Saturday, September 24, 2016

                  
                                                QUEL EN EST LE BUT?

     Throughout the years of my teaching career, I started off the first day with the above mantra which translates:
        WHAT’S THE POINT?

      I would tell my students (in French) that if there was no point to what I was teaching them, that they didn’t have to listen. If a homework assignment didn’t serve a specific purpose, I would not assign any. If my lecture didn’t offer a particular skill or practical purpose, they didn’t have to take notes. Needless to say, this kept me on my toes as well as my students. I had to ask myself while planning lessons “What’s the point?” 

     Now that I have lived many years since retiring, I wish I could pass this message on to many people I meet who love to tell stories. Storytelling has been around since the loin cloth, but no one ever taught man how to deliver a good story. My point is that every story should have one. If not, it risks boring the hell out of the listener. As I always worry about boring people if I talk more than twelve seconds, I don’t tell stories very often. I do listen to stories everywhere I go, and I’m here to tell you, some storytellers are so boring, I want to tear my hair out. The worst storytellers are those who consume alcohol at the same time. It seems that the vodka-laced details become more superfluous and irritating as the story goes on and on and . . . . . 

      So what’s the point? The point is this:  If you’re going to tell a story, consider the purpose before you start. Consider the attention span of the listener. Add some humor. Take a breath. Leave at least ten minutes between each story and most importantly, consider asking a question of the listener in case he might want to relate an incident so that an actual conversation may emerge. If someone is telling a story, don’t highjack it and add boring details that prolong the listener’s agony. If you are telling a story, check the body language and facial expression of your listener. If his eyes are closing, he’s fidgeting in his chair or he’s looking at his watch, get a clue.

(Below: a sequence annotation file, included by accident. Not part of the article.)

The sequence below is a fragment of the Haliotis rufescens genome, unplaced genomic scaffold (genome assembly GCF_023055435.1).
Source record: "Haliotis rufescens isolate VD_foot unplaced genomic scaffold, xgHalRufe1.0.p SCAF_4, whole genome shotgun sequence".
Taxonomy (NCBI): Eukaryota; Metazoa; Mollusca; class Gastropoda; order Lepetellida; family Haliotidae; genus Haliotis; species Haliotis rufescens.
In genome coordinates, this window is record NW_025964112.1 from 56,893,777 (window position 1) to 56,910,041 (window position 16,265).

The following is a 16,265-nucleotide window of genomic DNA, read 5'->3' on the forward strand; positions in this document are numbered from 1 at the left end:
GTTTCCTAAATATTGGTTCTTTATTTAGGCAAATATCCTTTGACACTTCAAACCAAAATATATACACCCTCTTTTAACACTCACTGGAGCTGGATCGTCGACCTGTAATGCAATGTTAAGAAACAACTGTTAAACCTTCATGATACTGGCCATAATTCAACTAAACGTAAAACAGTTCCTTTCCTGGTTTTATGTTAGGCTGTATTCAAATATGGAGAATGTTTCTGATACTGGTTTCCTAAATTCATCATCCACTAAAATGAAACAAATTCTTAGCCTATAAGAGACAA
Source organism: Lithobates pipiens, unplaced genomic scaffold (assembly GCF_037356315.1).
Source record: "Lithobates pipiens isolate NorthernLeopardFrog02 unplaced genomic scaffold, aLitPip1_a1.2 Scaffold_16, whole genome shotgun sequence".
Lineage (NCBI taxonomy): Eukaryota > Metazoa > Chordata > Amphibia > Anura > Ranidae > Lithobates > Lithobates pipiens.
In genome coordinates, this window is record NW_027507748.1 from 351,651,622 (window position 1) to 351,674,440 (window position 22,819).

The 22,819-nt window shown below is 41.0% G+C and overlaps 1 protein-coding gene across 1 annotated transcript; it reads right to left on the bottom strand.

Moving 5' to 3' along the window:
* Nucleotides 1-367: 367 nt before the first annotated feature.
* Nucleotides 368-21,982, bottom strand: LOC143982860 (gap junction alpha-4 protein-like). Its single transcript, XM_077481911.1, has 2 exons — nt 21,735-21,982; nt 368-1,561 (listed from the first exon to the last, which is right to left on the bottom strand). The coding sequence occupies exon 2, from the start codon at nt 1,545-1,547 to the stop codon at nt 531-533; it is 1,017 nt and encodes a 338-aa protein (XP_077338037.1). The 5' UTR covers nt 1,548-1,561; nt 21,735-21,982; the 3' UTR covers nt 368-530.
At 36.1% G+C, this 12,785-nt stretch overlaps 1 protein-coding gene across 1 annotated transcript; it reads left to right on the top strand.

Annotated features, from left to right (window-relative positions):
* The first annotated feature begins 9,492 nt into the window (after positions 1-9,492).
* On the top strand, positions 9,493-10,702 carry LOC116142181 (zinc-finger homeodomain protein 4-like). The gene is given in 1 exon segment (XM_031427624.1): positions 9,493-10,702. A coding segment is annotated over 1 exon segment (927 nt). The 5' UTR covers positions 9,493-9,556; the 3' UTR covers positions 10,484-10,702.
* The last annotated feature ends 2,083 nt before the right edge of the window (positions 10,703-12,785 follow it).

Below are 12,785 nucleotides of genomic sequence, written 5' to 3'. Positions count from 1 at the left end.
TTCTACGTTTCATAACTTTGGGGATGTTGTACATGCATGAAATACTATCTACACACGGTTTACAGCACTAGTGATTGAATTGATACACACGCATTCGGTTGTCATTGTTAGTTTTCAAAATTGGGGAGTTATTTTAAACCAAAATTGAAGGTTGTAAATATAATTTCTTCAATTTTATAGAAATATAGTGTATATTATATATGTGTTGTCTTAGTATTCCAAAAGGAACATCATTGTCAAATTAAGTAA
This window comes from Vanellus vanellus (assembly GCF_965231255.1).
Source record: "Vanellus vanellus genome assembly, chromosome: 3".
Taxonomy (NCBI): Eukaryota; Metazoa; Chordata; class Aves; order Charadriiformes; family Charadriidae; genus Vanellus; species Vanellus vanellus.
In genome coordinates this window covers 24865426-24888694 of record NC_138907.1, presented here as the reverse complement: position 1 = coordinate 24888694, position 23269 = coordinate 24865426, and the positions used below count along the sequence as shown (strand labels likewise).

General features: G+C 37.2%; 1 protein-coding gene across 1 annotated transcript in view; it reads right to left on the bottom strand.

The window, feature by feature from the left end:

So what’s the point? Stop boring me.

     Au contraire, there are some fabulous storytellers out there, and they are not famous. They may be your neighbors, your kids, your barbers. If you find yourself totally engaged, and better yet, laughing, listen to how they tell their stories. Take mental notes on their techniques, and practice them in your closet. To me, the people who I most enjoy are those who are interesting, interested and who are seeking a connection. 


     Does your storytelling invite a connection? If not, what’s the point of telling it?